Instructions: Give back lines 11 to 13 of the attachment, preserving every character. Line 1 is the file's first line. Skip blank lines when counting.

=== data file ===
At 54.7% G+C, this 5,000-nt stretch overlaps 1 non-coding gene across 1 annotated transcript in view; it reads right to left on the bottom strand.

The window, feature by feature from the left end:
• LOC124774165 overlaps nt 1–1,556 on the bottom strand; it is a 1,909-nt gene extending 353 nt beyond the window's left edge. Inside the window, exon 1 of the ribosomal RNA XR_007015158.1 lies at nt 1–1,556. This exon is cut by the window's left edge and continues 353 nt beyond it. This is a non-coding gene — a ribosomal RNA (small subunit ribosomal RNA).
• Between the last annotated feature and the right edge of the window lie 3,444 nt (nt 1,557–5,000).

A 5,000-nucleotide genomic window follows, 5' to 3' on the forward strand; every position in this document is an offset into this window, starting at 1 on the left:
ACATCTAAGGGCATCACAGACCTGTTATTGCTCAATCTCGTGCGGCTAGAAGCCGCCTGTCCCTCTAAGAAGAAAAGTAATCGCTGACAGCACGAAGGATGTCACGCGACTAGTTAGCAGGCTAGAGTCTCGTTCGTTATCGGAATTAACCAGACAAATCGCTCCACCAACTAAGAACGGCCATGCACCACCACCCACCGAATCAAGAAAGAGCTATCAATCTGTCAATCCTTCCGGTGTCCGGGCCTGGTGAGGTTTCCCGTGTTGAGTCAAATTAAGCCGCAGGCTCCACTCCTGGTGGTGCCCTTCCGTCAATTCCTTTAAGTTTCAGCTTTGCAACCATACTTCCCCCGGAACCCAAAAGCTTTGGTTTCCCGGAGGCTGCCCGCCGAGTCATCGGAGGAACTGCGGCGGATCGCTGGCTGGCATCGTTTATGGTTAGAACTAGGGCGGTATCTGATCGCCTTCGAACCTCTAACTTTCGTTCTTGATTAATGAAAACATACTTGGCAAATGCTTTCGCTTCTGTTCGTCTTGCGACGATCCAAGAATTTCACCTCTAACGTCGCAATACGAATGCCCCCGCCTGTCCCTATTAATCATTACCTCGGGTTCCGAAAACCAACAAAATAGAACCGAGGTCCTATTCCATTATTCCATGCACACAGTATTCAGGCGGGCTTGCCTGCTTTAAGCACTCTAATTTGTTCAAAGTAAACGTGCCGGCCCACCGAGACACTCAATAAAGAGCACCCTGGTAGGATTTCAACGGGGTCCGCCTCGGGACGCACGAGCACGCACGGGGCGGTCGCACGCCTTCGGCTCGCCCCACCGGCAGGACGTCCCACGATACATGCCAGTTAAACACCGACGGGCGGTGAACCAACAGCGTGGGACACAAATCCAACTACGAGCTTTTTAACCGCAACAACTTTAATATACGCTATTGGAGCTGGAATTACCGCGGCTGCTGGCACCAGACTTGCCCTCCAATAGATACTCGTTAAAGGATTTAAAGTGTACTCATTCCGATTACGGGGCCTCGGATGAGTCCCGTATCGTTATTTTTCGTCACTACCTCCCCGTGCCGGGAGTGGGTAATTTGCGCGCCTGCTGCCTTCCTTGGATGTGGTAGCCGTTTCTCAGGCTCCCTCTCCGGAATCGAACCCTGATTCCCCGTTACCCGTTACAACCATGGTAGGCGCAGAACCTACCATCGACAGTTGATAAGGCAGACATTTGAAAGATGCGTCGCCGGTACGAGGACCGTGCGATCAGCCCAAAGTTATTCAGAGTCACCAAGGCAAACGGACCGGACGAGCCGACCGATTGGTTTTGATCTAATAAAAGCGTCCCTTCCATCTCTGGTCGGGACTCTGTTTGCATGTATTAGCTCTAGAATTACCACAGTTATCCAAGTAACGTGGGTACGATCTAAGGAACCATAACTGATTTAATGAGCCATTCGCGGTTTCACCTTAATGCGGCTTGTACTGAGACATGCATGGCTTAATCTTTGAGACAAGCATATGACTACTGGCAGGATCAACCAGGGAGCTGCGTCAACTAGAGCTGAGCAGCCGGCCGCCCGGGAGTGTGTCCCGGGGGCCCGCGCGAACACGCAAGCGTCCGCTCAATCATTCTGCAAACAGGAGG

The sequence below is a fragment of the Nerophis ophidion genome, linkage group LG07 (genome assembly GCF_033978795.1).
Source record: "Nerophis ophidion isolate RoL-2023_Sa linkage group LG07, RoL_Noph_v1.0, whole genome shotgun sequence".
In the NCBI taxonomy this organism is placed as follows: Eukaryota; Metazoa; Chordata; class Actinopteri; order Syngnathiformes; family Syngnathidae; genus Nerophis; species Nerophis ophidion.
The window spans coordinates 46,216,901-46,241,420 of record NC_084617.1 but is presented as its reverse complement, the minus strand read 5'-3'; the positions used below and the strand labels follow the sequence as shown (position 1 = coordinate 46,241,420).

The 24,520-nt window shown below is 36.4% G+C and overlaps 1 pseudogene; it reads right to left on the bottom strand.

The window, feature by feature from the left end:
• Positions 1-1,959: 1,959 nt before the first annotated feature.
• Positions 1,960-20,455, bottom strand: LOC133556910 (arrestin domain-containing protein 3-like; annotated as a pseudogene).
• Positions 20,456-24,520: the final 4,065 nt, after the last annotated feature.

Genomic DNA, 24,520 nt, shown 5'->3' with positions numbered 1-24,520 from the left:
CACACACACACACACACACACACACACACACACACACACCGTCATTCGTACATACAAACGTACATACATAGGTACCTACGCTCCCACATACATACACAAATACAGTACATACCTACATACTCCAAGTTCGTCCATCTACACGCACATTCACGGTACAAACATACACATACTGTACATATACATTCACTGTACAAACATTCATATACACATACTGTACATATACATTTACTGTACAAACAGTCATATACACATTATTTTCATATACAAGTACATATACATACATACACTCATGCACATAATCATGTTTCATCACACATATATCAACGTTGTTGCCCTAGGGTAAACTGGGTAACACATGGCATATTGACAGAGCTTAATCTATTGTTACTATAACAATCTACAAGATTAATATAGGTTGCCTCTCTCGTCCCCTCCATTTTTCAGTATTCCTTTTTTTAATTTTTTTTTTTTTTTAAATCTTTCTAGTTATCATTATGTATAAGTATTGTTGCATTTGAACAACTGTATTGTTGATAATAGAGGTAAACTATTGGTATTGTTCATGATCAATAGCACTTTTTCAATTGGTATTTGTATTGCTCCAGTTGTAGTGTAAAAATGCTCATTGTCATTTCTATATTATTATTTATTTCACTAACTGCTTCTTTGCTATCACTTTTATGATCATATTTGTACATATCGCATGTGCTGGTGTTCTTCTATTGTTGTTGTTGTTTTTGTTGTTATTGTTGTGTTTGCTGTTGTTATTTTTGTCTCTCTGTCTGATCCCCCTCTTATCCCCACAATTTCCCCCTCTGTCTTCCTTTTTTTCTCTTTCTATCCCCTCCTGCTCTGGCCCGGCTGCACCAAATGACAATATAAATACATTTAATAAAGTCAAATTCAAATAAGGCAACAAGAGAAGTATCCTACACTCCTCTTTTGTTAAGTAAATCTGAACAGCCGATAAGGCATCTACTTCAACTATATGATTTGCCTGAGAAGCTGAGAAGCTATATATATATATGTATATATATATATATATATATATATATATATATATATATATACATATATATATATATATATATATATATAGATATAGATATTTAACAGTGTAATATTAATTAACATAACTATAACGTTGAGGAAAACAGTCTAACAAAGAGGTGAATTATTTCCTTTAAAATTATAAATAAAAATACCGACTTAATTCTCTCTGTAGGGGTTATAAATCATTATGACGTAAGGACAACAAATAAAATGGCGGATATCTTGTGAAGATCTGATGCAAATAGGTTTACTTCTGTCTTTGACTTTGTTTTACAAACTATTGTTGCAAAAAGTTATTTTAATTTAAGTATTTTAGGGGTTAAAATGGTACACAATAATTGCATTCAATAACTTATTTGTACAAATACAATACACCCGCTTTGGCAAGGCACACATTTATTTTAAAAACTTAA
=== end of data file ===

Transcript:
The 24,520-nt window shown below is 36.4% G+C and overlaps 1 pseudogene; it reads right to left on the bottom strand.

The window, feature by feature from the left end:
• Positions 1-1,959: 1,959 nt before the first annotated feature.